Astronomers Discover Most Distant Fast Radio Burst Ever

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In a groundbreaking discovery, an international team of astronomers has detected a fast radio burst (FRB) that holds the record as the most distant one ever identified. This enigmatic cosmic event, lasting less than a millisecond, was pinned down with the help of the European Southern Observatory’s Very Large Telescope (VLT). Located in a galaxy so remote that its light took an astounding eight billion years to reach us, this FRB is not only the most distant but also one of the most energetic ever observed. In a mere fraction of a second, it emitted energy equivalent to the total output of our Sun over 30 years.

The discovery, named FRB 20220610A, was made in June of the previous year by the ASKAP radio telescope in Australia, shattering the team’s previous distance record by a remarkable 50 percent.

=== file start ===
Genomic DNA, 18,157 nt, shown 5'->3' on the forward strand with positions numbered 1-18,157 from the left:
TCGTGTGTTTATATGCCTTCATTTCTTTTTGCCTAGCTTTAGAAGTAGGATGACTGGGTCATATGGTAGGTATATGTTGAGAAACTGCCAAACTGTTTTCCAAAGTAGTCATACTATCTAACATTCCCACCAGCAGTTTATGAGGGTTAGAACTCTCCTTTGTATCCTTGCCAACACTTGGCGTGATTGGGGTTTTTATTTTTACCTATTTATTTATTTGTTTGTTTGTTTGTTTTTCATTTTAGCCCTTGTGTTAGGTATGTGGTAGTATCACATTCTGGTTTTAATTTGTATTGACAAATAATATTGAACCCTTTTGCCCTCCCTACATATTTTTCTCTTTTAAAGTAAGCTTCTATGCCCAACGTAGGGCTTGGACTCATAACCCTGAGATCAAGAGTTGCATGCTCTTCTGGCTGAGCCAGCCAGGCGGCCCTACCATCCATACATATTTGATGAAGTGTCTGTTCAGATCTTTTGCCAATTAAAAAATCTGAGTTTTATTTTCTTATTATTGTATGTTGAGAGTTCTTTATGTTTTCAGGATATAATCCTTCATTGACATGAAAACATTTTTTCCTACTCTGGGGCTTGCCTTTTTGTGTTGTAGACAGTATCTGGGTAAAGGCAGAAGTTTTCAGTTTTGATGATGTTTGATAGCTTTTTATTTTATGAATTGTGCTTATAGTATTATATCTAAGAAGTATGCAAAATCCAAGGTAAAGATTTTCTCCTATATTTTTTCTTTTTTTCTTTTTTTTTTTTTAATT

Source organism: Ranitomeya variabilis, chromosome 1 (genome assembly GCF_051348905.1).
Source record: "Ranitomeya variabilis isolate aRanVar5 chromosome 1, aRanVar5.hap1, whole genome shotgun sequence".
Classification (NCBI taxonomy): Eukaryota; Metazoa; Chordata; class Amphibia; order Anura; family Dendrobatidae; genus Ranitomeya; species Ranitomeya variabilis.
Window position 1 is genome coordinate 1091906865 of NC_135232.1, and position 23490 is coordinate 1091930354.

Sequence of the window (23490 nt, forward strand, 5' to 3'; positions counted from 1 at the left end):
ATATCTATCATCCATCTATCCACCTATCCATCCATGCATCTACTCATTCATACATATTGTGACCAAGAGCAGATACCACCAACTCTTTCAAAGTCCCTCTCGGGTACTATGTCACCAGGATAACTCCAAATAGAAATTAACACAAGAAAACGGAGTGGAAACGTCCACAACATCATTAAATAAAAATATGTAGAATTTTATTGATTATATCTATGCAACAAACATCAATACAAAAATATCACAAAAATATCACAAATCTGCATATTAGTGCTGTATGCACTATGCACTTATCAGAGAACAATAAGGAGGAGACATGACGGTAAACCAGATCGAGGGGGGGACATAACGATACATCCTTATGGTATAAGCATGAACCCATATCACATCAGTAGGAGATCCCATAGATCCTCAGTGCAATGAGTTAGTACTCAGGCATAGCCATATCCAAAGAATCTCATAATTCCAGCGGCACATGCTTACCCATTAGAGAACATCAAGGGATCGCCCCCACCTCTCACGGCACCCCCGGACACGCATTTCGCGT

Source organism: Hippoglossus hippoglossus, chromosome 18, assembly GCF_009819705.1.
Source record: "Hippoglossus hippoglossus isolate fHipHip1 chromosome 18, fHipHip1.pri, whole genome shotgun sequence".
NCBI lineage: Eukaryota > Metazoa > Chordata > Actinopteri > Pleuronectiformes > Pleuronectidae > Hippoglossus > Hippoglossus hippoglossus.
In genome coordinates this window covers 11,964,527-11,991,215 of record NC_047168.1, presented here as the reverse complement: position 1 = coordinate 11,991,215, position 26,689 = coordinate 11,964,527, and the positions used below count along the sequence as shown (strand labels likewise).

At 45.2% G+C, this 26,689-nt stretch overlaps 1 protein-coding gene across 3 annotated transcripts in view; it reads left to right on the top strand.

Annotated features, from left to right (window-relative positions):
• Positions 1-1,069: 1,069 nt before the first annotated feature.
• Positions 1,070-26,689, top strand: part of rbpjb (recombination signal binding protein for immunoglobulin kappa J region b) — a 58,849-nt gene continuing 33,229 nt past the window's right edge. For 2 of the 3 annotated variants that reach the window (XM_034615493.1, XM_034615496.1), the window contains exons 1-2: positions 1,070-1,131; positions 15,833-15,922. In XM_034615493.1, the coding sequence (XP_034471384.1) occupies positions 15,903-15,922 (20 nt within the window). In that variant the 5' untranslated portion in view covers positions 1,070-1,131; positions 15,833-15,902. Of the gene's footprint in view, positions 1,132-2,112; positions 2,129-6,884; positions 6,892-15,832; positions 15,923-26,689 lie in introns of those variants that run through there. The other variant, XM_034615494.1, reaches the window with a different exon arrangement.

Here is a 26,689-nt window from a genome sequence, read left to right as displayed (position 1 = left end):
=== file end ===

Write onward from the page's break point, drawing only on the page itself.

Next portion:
This revelation provides a glimpse into the hidden universe and offers a new way to measure the ‘missing’ matter between galaxies, a mystery that has puzzled astronomers for years. It could hold the key to resolving conflicting estimates regarding the mass of the Universe.

While the cause of these powerful bursts of energy remains a mystery, the paper confirms that fast radio bursts are common occurrences in the cosmos. As we delve deeper into the cosmos, we inch closer to understanding the Universe’s hidden secrets.




Source: LULOP

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